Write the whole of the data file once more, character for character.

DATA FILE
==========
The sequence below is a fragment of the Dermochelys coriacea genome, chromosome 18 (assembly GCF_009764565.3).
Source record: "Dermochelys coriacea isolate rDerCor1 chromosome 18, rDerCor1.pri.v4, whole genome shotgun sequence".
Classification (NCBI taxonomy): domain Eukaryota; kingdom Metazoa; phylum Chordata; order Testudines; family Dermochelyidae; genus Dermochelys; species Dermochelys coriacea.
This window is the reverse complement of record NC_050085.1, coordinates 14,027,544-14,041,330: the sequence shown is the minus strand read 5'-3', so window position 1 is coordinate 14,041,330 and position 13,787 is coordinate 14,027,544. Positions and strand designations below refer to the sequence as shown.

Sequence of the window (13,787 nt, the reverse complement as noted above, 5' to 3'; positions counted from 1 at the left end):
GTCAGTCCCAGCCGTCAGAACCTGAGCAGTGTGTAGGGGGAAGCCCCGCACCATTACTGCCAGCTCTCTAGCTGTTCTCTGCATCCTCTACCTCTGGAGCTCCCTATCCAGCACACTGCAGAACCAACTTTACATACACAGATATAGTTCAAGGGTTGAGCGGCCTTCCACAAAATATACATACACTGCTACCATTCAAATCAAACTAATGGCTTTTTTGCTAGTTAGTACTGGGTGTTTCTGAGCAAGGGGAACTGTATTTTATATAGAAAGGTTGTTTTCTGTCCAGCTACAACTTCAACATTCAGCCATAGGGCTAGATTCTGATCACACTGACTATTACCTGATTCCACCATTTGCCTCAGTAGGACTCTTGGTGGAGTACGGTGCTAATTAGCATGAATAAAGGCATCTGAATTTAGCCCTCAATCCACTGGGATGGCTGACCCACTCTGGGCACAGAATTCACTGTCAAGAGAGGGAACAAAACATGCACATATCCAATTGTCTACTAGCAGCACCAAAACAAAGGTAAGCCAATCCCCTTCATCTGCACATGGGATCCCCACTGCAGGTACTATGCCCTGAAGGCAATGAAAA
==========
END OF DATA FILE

The sequence below is a fragment of the Dermochelys coriacea genome, chromosome 18 (assembly GCF_009764565.3).
Source record: "Dermochelys coriacea isolate rDerCor1 chromosome 18, rDerCor1.pri.v4, whole genome shotgun sequence".
Classification (NCBI taxonomy): domain Eukaryota; kingdom Metazoa; phylum Chordata; order Testudines; family Dermochelyidae; genus Dermochelys; species Dermochelys coriacea.
This window is the reverse complement of record NC_050085.1, coordinates 14,027,544-14,041,330: the sequence shown is the minus strand read 5'-3', so window position 1 is coordinate 14,041,330 and position 13,787 is coordinate 14,027,544. Positions and strand designations below refer to the sequence as shown.

Sequence of the window (13,787 nt, the reverse complement as noted above, 5' to 3'; positions counted from 1 at the left end):
GTCAGTCCCAGCCGTCAGAACCTGAGCAGTGTGTAGGGGGAAGCCCCGCACCATTACTGCCAGCTCTCTAGCTGTTCTCTGCATCCTCTACCTCTGGAGCTCCCTATCCAGCACACTGCAGAACCAACTTTACATACACAGATATAGTTCAAGGGTTGAGCGGCCTTCCACAAAATATACATACACTGCTACCATTCAAATCAAACTAATGGCTTTTTTGCTAGTTAGTACTGGGTGTTTCTGAGCAAGGGGAACTGTATTTTATATAGAAAGGTTGTTTTCTGTCCAGCTACAACTTCAACATTCAGCCATAGGGCTAGATTCTGATCACACTGACTATTACCTGATTCCACCATTTGCCTCAGTAGGACTCTTGGTGGAGTACGGTGCTAATTAGCATGAATAAAGGCATCTGAATTTAGCCCTCAATCCACTGGGATGGCTGACCCACTCTGGGCACAGAATTCACTGTCAAGAGAGGGAACAAAACATGCACATATCCAATTGTCTACTAGCAGCACCAAAACAAAGGTAAGCCAATCCCCTTCATCTGCACATGGGATCCCCACTGCAGGTACTATGCCCTGAAGGCAATGAAAA